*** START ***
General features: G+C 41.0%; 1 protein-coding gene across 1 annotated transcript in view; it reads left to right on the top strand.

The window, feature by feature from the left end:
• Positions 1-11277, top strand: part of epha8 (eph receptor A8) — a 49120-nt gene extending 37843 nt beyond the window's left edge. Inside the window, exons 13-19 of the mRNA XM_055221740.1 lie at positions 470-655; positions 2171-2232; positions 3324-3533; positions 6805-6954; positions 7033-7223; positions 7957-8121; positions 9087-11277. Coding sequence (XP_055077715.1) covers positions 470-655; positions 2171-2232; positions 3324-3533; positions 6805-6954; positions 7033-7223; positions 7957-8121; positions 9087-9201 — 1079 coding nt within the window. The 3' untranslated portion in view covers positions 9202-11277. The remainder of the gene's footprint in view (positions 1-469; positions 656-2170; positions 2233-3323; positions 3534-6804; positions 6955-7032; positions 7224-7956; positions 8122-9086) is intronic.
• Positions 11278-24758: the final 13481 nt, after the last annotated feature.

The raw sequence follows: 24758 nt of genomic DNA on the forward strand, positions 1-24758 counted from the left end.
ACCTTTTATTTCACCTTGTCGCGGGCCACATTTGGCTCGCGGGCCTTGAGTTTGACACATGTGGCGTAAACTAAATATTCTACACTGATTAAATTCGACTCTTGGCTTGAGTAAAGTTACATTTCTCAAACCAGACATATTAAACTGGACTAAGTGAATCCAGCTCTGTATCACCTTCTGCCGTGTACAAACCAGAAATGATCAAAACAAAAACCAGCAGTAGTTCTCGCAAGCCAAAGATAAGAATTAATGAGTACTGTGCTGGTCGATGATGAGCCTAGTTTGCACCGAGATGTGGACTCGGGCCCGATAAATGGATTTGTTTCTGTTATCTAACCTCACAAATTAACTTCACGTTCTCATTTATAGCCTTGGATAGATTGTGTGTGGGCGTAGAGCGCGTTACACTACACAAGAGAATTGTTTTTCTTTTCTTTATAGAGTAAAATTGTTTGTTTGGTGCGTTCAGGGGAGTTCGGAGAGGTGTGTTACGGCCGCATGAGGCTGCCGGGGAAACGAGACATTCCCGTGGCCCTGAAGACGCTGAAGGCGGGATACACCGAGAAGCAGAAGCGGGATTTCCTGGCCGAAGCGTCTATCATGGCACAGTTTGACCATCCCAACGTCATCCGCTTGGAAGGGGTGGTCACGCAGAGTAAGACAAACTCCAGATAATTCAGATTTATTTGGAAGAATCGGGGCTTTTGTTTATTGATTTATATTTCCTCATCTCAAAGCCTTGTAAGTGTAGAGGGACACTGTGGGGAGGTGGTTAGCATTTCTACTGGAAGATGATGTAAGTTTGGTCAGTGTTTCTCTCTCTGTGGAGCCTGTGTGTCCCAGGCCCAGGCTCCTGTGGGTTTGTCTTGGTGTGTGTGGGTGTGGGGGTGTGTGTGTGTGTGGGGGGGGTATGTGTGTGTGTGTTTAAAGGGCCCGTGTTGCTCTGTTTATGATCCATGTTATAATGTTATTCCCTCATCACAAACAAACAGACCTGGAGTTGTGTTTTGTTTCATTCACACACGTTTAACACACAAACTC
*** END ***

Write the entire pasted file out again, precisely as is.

General features: G+C 41.0%; 1 protein-coding gene across 1 annotated transcript in view; it reads left to right on the top strand.

The window, feature by feature from the left end:
• Positions 1-11277, top strand: part of epha8 (eph receptor A8) — a 49120-nt gene extending 37843 nt beyond the window's left edge. Inside the window, exons 13-19 of the mRNA XM_055221740.1 lie at positions 470-655; positions 2171-2232; positions 3324-3533; positions 6805-6954; positions 7033-7223; positions 7957-8121; positions 9087-11277. Coding sequence (XP_055077715.1) covers positions 470-655; positions 2171-2232; positions 3324-3533; positions 6805-6954; positions 7033-7223; positions 7957-8121; positions 9087-9201 — 1079 coding nt within the window. The 3' untranslated portion in view covers positions 9202-11277. The remainder of the gene's footprint in view (positions 1-469; positions 656-2170; positions 2233-3323; positions 3534-6804; positions 6955-7032; positions 7224-7956; positions 8122-9086) is intronic.
• Positions 11278-24758: the final 13481 nt, after the last annotated feature.

The raw sequence follows: 24758 nt of genomic DNA on the forward strand, positions 1-24758 counted from the left end.
ACCTTTTATTTCACCTTGTCGCGGGCCACATTTGGCTCGCGGGCCTTGAGTTTGACACATGTGGCGTAAACTAAATATTCTACACTGATTAAATTCGACTCTTGGCTTGAGTAAAGTTACATTTCTCAAACCAGACATATTAAACTGGACTAAGTGAATCCAGCTCTGTATCACCTTCTGCCGTGTACAAACCAGAAATGATCAAAACAAAAACCAGCAGTAGTTCTCGCAAGCCAAAGATAAGAATTAATGAGTACTGTGCTGGTCGATGATGAGCCTAGTTTGCACCGAGATGTGGACTCGGGCCCGATAAATGGATTTGTTTCTGTTATCTAACCTCACAAATTAACTTCACGTTCTCATTTATAGCCTTGGATAGATTGTGTGTGGGCGTAGAGCGCGTTACACTACACAAGAGAATTGTTTTTCTTTTCTTTATAGAGTAAAATTGTTTGTTTGGTGCGTTCAGGGGAGTTCGGAGAGGTGTGTTACGGCCGCATGAGGCTGCCGGGGAAACGAGACATTCCCGTGGCCCTGAAGACGCTGAAGGCGGGATACACCGAGAAGCAGAAGCGGGATTTCCTGGCCGAAGCGTCTATCATGGCACAGTTTGACCATCCCAACGTCATCCGCTTGGAAGGGGTGGTCACGCAGAGTAAGACAAACTCCAGATAATTCAGATTTATTTGGAAGAATCGGGGCTTTTGTTTATTGATTTATATTTCCTCATCTCAAAGCCTTGTAAGTGTAGAGGGACACTGTGGGGAGGTGGTTAGCATTTCTACTGGAAGATGATGTAAGTTTGGTCAGTGTTTCTCTCTCTGTGGAGCCTGTGTGTCCCAGGCCCAGGCTCCTGTGGGTTTGTCTTGGTGTGTGTGGGTGTGGGGGTGTGTGTGTGTGTGGGGGGGGTATGTGTGTGTGTGTTTAAAGGGCCCGTGTTGCTCTGTTTATGATCCATGTTATAATGTTATTCCCTCATCACAAACAAACAGACCTGGAGTTGTGTTTTGTTTCATTCACACACGTTTAACACACAAACTC